[swift-evolution] [draft] Introduce Sequence.filteredMap(_:)

Alejandro Martinez alexito4 at gmail.com
Thu Oct 26 14:40:47 CDT 2017

I wrote about this in 2015
http://alejandromp.com/blog/2015/6/24/swift-flatmap/ and forgot about
I just get used to it now but it's still hard to explain to newcomers
why flatMap has this "special" behaviour on Swift.
I'm not an expert on functional programming but if this doesn't make
sense in the theory and it's just for convenience I agree we could
rename it. Still, if it has some reason to work like this (higher
kinded types?) and we expect to have them in an infinite time scale...
maybe we should hold on.

On Wed, Oct 25, 2017 at 7:06 PM, Max Moiseev via swift-evolution
<swift-evolution at swift.org> wrote:
> On Oct 25, 2017, at 2:15 AM, Tino <2th at gmx.de> wrote:
> It’s unfortunate when a piece of code gets a different meaning — but as you
> said:
> It’s a misuse, and when you write code that is wrong, the results might be
> wrong as well.
> And this is exactly that we’re trying to address. Not the impurity of the
> function, not the performance, but the potential to misuse.
> But do you think filterMap can’t be misused? I don’t know why people choose
> flatMap instead of map, but they might as well just switch to filterMap.
> Oh I’m sure they will. But I hope it will be harder, because we will have a
> deprecated overload of a flatMap that will provide a helpful message and
> guide people to use map instead.
> Maybe Scala chose better name for the concept, but the Swift definition is
> consistent as it is now.
> collect does not say anything about the transformation (A => B) that happens
> along the way…
> „collectResults“ is probably clearer… but I guess Scala-folks choose to
> prefer a single word.
> Let’s not forget about the types. Function type is an essential piece of
> information that should accompany it’s name. With a function type being
> (LIst[A], PartialFunction[A, B]) => List[B] the name is almost not needed,
> there is pretty much one way of implementing this function (if we forget
> about trivial and wrong implementations that, for example, return an empty
> list all the time, of perform arbitrary side-effects).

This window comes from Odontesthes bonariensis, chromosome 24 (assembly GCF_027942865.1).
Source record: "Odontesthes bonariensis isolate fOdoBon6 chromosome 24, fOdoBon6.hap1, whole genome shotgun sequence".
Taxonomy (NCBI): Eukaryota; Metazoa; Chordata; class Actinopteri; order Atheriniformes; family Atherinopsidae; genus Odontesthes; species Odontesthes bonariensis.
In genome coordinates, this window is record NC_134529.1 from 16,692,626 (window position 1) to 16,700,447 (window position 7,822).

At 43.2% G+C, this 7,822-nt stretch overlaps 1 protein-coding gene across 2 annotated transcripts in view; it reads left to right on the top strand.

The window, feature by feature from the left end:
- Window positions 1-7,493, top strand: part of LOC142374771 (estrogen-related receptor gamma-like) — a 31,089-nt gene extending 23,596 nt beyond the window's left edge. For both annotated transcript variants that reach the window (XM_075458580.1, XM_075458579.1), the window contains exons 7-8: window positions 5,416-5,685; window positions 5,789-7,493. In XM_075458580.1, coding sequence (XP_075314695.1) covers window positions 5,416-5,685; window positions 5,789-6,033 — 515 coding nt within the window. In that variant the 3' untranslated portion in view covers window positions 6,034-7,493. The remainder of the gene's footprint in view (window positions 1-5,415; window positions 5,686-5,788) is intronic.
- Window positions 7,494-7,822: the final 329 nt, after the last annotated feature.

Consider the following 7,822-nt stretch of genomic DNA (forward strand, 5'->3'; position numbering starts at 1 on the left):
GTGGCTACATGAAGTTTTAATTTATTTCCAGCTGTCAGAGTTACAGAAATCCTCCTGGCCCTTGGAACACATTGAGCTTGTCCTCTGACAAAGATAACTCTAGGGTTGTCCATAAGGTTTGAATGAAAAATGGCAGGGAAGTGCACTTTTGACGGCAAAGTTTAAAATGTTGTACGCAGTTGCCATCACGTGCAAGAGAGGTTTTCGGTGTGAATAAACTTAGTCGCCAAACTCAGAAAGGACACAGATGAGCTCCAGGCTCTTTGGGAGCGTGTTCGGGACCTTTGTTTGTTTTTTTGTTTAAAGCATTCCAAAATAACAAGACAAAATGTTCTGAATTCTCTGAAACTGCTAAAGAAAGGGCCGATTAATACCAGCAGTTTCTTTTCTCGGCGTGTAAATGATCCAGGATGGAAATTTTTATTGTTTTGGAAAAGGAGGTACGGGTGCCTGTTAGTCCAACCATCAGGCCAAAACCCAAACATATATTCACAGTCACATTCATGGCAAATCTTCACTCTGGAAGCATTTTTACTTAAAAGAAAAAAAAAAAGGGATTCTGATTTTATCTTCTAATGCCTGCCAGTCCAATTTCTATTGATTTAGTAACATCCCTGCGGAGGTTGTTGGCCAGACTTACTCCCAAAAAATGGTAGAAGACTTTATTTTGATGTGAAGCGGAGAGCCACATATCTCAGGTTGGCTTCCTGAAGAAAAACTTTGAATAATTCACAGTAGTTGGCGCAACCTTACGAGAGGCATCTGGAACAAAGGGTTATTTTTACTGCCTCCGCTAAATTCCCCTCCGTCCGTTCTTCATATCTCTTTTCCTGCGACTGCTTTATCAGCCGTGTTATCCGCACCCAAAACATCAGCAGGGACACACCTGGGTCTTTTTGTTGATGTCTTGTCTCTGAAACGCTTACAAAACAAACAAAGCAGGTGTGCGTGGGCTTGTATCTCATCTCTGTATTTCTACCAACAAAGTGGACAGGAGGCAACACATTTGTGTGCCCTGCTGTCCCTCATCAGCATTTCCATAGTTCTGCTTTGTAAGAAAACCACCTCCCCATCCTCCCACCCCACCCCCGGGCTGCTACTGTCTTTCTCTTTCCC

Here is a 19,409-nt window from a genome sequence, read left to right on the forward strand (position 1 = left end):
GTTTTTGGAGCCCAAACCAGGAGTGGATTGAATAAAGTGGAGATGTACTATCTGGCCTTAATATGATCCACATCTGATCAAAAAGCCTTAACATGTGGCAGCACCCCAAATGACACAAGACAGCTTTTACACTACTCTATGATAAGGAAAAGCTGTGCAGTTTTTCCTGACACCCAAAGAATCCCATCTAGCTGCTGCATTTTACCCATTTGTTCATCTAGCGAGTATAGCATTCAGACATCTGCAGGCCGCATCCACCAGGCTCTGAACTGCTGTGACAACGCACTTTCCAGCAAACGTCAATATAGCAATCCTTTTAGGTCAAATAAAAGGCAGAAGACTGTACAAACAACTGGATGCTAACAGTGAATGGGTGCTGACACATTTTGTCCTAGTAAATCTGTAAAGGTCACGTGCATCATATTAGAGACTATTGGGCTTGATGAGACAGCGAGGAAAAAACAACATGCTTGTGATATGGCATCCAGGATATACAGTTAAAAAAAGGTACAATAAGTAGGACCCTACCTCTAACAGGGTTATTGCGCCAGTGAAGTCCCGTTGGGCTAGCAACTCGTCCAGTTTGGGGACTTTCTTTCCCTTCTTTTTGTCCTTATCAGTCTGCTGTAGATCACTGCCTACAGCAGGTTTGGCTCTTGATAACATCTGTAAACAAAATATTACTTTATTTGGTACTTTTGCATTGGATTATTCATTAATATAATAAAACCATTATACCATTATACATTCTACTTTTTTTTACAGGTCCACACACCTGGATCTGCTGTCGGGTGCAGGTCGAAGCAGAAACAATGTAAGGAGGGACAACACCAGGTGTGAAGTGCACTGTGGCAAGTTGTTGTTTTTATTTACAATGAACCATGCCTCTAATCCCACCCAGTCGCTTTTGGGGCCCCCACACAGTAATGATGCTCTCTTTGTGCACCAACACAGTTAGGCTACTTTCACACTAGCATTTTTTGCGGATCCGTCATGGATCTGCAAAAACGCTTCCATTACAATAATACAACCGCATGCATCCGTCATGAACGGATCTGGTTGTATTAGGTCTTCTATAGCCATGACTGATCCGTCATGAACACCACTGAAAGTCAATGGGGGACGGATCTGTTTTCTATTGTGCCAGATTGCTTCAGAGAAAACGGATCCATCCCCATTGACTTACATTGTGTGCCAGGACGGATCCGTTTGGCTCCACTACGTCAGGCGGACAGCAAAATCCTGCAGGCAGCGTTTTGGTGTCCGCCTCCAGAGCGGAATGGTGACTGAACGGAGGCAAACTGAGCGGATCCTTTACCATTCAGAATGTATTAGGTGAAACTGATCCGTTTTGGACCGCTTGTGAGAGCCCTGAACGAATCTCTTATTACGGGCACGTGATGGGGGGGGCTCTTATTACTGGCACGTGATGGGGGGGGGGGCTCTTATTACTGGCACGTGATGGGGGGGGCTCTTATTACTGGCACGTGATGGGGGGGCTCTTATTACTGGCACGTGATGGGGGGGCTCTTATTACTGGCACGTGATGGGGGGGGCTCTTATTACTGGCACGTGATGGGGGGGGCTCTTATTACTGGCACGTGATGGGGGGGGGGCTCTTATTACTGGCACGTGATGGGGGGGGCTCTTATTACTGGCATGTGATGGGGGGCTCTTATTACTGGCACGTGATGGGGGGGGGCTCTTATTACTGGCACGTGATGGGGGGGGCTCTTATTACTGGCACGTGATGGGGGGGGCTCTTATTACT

> But when it’s about clear naming, we probably should talk about
> „applyFunctionAndCollectUnwrappedResults“, because filtering has no obvious
> connection to nil-values.
> Even worse, I think filter is the wrong word in this context, because that’s
> what I’d expect from such a function:
> Sequence.filterMap<U>(_: (Element) -> U?) -> [U?]
> In this case, the result would only contain those Optionals that contain a
> value — or there could be a parameter for the filter, defaulted to a check
> for nil.
> So, if you remove the third overload, the second one imho should be renamed,
> too.
> Honestly, I don’t see why. Can you elaborate? The second one is perfectly
> consistent, it does not mix two different functor instances in the same
> function.
> As it is now, both Sequence and Optional are very similar — they are
> container types that may be empty.
> When you say that one incarnation of flatMap that deals with Optionals is
> wrong, imho it’s cleaner to break that connection completely, and make it a
> Collection-only thing.
> Overload 2 is kind of a special case of the third one.
> I was actually thinking in the opposite direction ;-) As in, adding more
> functions from Collection to Optional. filter can be useful, count, isEmpty,
> forEach… I’m not saying that it will conform to the Collection protocol, but
> I can see how sometimes `opt.filter { $0 > 0 }` is a better option than `if
> let v = opt, x > 0 { … } else { … }
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Alejandro Martinez

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